Seattle's strategy in 2006 -- to cap then-20-year-old Felix Hernandez at 200 innings for the entire year, including Spring Training -- worked to the benefit of the franchise. They'll likely soon come up with a similar strategy for 22-year-old Michael Pineda, who has been electrifying in his first four big league starts this season.
Pineda was shut down in late August last year, ending his Minor League season after 139 1/3 innings split between Double- and Triple-A. The Mariners will be discussing the optimal plan for the right-hander, who has touched 99 mph on the radar gun with his fastball while going 3-1 with a 1.78 ERA and 21 strikeouts in 25 1/3 innings.
"We'll come up with a number, maybe another month in," Mariners pitching coach Carl Willis said. "He's had four starts, and they've been very good starts, but it's early. To this point, he's shown a lot of maturity for a 22-year-old who's experiencing his first big league time here. I think he's handling his emotions well and keeping himself in check. If we see things continuing to go the way they're going, it will allow us to reasonably put a number on it."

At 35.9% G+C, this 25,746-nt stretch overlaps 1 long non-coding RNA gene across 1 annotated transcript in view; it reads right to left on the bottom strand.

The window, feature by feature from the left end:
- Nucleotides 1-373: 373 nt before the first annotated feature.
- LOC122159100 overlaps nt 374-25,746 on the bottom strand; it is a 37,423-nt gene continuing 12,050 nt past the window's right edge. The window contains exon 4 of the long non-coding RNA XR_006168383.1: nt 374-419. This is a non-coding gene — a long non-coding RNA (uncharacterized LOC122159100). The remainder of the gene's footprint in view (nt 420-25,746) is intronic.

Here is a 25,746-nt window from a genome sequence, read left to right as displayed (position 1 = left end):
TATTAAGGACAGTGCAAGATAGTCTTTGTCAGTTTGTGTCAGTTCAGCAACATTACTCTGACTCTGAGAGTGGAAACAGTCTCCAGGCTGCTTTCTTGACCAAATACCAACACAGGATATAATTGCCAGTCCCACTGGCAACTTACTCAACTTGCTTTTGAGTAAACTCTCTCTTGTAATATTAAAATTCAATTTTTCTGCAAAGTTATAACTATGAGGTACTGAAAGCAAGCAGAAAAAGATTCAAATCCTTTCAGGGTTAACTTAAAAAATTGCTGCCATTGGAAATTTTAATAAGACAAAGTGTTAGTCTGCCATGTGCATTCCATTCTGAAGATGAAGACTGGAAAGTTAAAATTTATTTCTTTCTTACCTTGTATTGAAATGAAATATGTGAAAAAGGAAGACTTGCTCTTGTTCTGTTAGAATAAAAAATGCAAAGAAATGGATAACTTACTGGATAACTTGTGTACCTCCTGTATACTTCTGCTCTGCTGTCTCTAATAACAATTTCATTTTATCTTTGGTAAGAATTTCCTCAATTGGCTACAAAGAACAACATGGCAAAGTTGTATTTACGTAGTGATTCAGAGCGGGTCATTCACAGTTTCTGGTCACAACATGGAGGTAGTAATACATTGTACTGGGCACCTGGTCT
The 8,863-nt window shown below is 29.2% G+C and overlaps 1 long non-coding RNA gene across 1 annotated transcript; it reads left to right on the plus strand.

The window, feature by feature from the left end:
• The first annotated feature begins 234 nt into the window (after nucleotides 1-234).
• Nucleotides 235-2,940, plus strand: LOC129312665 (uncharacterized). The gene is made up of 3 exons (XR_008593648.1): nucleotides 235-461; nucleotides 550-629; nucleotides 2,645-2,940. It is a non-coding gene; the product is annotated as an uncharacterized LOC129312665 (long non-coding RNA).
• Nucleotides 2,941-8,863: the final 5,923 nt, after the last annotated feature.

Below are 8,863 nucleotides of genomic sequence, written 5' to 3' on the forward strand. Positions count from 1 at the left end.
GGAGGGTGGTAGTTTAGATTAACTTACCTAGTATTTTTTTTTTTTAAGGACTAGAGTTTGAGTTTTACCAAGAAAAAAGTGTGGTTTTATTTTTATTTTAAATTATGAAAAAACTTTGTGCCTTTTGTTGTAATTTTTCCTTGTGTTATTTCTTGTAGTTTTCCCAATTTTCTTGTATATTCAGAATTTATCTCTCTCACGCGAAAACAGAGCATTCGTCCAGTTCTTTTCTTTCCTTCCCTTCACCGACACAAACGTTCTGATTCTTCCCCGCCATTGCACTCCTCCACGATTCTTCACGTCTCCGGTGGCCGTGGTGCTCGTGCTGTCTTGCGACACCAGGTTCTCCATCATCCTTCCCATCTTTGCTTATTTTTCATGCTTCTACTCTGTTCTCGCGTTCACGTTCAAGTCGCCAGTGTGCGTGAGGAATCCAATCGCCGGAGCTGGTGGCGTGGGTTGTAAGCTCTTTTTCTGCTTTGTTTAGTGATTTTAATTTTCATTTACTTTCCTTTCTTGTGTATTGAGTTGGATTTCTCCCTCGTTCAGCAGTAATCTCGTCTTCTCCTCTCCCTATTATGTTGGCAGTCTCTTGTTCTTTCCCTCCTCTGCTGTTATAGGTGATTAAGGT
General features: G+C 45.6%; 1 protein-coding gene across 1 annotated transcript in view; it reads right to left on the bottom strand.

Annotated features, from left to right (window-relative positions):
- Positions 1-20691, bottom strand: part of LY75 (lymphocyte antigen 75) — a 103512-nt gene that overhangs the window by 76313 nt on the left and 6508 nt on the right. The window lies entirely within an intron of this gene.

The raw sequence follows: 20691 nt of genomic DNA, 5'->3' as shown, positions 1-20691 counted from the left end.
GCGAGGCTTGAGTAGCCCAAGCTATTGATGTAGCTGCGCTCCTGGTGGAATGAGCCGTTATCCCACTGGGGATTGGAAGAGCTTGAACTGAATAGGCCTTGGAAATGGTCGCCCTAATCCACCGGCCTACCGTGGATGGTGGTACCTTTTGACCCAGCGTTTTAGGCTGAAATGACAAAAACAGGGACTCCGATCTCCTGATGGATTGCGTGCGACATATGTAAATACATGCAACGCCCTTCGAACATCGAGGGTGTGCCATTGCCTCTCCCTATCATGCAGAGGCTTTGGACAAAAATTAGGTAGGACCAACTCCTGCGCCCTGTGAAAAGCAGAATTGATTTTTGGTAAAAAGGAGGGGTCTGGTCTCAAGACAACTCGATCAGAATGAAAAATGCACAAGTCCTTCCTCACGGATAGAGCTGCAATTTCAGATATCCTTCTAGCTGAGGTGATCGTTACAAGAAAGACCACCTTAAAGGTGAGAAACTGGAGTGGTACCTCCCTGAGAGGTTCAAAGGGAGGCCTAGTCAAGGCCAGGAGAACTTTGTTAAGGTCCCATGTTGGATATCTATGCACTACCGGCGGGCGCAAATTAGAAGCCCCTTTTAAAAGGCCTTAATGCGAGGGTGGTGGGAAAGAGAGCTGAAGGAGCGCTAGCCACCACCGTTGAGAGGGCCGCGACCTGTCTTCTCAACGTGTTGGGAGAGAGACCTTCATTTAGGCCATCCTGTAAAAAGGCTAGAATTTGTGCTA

Willis also said Pineda will probably be limited to roughly 105 pitches per outing. So far, the most he's thrown in a start is 103. In his last outing, he pitched six scoreless innings against the A's on Friday night and departed after 97 pitches.
"First of all, you're thinking about that any time a pitcher approaches 100 pitches around the fifth or sixth inning. In his case, the other night he had a 30-pitch second inning, which is why that count was as high as it was," Willis said. "It's not always the total number. It's how you get there. If they get there methodically, usually they'll go deeper in the game.
"I'd be surprised if you ever saw Michael throw more than 110, with respect to his youth and what he can bring for the future. It makes sense not to push him really beyond 105, which is kind of my number."
So what will it be, 175 innings? Two hundred, like it was with Hernandez?
"We'll talk about it," Willis said. "Right now, as well as he's pitching, we're trying to utilize the off-days to benefit him, to give him two extra days [between starts], as we were able to do with the first off-day we had, and now he'll get one extra day with this off-day tomorrow.
"Any time he can benefit from the off-day, and someone else doesn't need it more, he'll be the guy we'll look to bump back, just to protect him."